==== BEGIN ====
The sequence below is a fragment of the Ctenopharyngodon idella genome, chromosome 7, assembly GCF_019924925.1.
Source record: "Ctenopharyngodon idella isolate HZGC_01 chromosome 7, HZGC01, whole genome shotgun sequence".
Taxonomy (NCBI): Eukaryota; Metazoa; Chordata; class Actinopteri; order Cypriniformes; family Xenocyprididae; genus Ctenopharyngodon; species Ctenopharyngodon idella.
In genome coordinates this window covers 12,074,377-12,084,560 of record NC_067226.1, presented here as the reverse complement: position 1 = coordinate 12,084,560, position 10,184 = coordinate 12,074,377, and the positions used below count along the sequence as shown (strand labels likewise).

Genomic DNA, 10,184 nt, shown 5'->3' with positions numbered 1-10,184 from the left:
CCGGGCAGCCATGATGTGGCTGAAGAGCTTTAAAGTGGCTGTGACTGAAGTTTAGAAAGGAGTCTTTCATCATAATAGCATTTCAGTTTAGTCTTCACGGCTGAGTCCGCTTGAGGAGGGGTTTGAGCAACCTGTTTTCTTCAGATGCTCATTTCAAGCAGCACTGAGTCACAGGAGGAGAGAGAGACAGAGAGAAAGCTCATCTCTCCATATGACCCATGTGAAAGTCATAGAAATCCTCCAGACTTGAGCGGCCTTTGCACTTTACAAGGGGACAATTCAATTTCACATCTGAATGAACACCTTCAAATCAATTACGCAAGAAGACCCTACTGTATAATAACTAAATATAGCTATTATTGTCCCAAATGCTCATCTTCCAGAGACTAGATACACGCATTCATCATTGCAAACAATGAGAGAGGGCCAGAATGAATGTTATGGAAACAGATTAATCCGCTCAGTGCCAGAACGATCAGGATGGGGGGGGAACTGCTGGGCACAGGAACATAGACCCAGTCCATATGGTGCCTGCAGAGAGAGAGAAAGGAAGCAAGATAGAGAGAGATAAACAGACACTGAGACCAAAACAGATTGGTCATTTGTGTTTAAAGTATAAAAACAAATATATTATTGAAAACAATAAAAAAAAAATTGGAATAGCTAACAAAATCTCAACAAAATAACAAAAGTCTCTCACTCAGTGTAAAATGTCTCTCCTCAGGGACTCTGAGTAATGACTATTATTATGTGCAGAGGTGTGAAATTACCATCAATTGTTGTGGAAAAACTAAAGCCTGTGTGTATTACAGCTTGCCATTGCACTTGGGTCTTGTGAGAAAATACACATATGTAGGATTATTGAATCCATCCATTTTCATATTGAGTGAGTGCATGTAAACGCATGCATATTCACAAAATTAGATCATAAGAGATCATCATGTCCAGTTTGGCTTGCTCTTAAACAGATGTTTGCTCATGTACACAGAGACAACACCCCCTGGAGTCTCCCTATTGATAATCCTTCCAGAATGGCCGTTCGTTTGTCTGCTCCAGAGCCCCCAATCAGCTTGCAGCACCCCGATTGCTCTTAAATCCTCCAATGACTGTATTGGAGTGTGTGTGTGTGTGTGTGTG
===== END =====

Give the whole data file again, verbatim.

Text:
The sequence below is a fragment of the Ctenopharyngodon idella genome, chromosome 7, assembly GCF_019924925.1.
Source record: "Ctenopharyngodon idella isolate HZGC_01 chromosome 7, HZGC01, whole genome shotgun sequence".
Taxonomy (NCBI): Eukaryota; Metazoa; Chordata; class Actinopteri; order Cypriniformes; family Xenocyprididae; genus Ctenopharyngodon; species Ctenopharyngodon idella.
In genome coordinates this window covers 12,074,377-12,084,560 of record NC_067226.1, presented here as the reverse complement: position 1 = coordinate 12,084,560, position 10,184 = coordinate 12,074,377, and the positions used below count along the sequence as shown (strand labels likewise).

Genomic DNA, 10,184 nt, shown 5'->3' with positions numbered 1-10,184 from the left:
CCGGGCAGCCATGATGTGGCTGAAGAGCTTTAAAGTGGCTGTGACTGAAGTTTAGAAAGGAGTCTTTCATCATAATAGCATTTCAGTTTAGTCTTCACGGCTGAGTCCGCTTGAGGAGGGGTTTGAGCAACCTGTTTTCTTCAGATGCTCATTTCAAGCAGCACTGAGTCACAGGAGGAGAGAGAGACAGAGAGAAAGCTCATCTCTCCATATGACCCATGTGAAAGTCATAGAAATCCTCCAGACTTGAGCGGCCTTTGCACTTTACAAGGGGACAATTCAATTTCACATCTGAATGAACACCTTCAAATCAATTACGCAAGAAGACCCTACTGTATAATAACTAAATATAGCTATTATTGTCCCAAATGCTCATCTTCCAGAGACTAGATACACGCATTCATCATTGCAAACAATGAGAGAGGGCCAGAATGAATGTTATGGAAACAGATTAATCCGCTCAGTGCCAGAACGATCAGGATGGGGGGGGAACTGCTGGGCACAGGAACATAGACCCAGTCCATATGGTGCCTGCAGAGAGAGAGAAAGGAAGCAAGATAGAGAGAGATAAACAGACACTGAGACCAAAACAGATTGGTCATTTGTGTTTAAAGTATAAAAACAAATATATTATTGAAAACAATAAAAAAAAAATTGGAATAGCTAACAAAATCTCAACAAAATAACAAAAGTCTCTCACTCAGTGTAAAATGTCTCTCCTCAGGGACTCTGAGTAATGACTATTATTATGTGCAGAGGTGTGAAATTACCATCAATTGTTGTGGAAAAACTAAAGCCTGTGTGTATTACAGCTTGCCATTGCACTTGGGTCTTGTGAGAAAATACACATATGTAGGATTATTGAATCCATCCATTTTCATATTGAGTGAGTGCATGTAAACGCATGCATATTCACAAAATTAGATCATAAGAGATCATCATGTCCAGTTTGGCTTGCTCTTAAACAGATGTTTGCTCATGTACACAGAGACAACACCCCCTGGAGTCTCCCTATTGATAATCCTTCCAGAATGGCCGTTCGTTTGTCTGCTCCAGAGCCCCCAATCAGCTTGCAGCACCCCGATTGCTCTTAAATCCTCCAATGACTGTATTGGAGTGTGTGTGTGTGTGTGTGTG